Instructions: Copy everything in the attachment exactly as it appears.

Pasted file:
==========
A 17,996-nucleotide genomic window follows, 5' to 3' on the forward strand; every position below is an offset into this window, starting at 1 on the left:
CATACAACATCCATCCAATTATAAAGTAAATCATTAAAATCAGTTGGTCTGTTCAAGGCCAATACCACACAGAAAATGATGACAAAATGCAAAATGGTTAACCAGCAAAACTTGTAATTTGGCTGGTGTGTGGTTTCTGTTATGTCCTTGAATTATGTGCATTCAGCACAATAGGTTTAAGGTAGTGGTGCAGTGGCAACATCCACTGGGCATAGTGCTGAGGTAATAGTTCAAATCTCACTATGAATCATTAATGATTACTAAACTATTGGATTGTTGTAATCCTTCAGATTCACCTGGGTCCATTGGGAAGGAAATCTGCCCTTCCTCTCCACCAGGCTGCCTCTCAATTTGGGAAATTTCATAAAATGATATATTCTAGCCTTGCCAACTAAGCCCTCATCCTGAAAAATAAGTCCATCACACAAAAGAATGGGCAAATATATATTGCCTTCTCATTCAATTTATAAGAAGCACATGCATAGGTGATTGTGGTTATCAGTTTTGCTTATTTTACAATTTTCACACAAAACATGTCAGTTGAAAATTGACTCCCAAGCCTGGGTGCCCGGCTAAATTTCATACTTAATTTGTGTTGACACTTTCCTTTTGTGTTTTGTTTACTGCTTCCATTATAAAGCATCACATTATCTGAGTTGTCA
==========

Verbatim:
A 17,996-nucleotide genomic window follows, 5' to 3' on the forward strand; every position below is an offset into this window, starting at 1 on the left:
CATACAACATCCATCCAATTATAAAGTAAATCATTAAAATCAGTTGGTCTGTTCAAGGCCAATACCACACAGAAAATGATGACAAAATGCAAAATGGTTAACCAGCAAAACTTGTAATTTGGCTGGTGTGTGGTTTCTGTTATGTCCTTGAATTATGTGCATTCAGCACAATAGGTTTAAGGTAGTGGTGCAGTGGCAACATCCACTGGGCATAGTGCTGAGGTAATAGTTCAAATCTCACTATGAATCATTAATGATTACTAAACTATTGGATTGTTGTAATCCTTCAGATTCACCTGGGTCCATTGGGAAGGAAATCTGCCCTTCCTCTCCACCAGGCTGCCTCTCAATTTGGGAAATTTCATAAAATGATATATTCTAGCCTTGCCAACTAAGCCCTCATCCTGAAAAATAAGTCCATCACACAAAAGAATGGGCAAATATATATTGCCTTCTCATTCAATTTATAAGAAGCACATGCATAGGTGATTGTGGTTATCAGTTTTGCTTATTTTACAATTTTCACACAAAACATGTCAGTTGAAAATTGACTCCCAAGCCTGGGTGCCCGGCTAAATTTCATACTTAATTTGTGTTGACACTTTCCTTTTGTGTTTTGTTTACTGCTTCCATTATAAAGCATCACATTATCTGAGTTGTCA